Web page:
They are leaders in power. If you look at the television industry or the telecommunication industry, it is most probable that your phone is Samsung or LG. So, the question that came to our minds when we were coming to Busan is: What are the things that helped them to be among the 11th largest economies in the world?
Korea is smaller than Malawi. It is smaller than Mali. It is about one fifth of the size of Algeria. Korea is smaller than Benin Republic. So, what is it – we wanted to find out – that helped them to be able to do what they have done and what are the lessons that one can learn? I could not think of any better place than Korea.
The Deputy Prime Minister, Dong Yeon Kim, said even though countries could learn from each other, industrialisation had to be driven by the internal and cultural contexts. What do you have to say on that?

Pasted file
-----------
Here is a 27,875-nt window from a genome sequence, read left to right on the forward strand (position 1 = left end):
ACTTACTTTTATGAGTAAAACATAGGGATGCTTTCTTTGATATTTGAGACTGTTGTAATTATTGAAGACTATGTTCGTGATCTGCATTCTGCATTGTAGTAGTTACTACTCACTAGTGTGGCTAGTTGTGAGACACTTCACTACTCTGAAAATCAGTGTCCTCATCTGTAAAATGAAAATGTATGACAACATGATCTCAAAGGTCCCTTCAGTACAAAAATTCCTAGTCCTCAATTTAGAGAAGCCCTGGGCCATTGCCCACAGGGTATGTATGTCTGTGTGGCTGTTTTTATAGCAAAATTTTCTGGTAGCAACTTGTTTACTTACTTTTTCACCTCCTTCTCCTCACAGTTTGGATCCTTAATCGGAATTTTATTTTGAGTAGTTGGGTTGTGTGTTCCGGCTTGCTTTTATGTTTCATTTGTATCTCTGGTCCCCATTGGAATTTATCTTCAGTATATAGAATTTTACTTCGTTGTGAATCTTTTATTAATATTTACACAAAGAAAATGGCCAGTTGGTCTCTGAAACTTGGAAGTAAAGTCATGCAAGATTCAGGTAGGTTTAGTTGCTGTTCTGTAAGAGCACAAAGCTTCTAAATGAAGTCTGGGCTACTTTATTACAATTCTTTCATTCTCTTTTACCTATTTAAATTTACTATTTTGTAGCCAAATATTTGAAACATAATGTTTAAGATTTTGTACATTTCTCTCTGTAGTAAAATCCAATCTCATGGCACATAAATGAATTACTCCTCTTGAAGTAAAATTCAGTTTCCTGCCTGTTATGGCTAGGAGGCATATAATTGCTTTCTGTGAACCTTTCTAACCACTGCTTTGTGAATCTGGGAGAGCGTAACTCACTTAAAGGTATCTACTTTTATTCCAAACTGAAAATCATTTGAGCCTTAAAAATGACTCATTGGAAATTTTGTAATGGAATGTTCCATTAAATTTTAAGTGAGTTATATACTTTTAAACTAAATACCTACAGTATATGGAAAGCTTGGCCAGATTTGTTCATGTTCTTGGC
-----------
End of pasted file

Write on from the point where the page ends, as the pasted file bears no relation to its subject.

When it comes to development, my own approach is that unless you are ashamed of something, you are not going to change it. I think in many cases, Africa has become comfortable with poverty. Poverty has become a norm. There is no reason Africa should be where it is today. So, for me, development would start with pride. Things should not be the way they are. For me, that is what makes countries to develop.
We have lagged behind for too long. Our people need to have access to electricity. Take a look at it today: 655 million Africans do not have access to electricity. You cannot develop in the dark. No industry can function without electricity. The Small and Medium Enterprises cannot survive without electricity. Young people are leaving the continent, getting on rickety boats going to the Mediterranean Sea. Why? This is because they cannot find opportunities.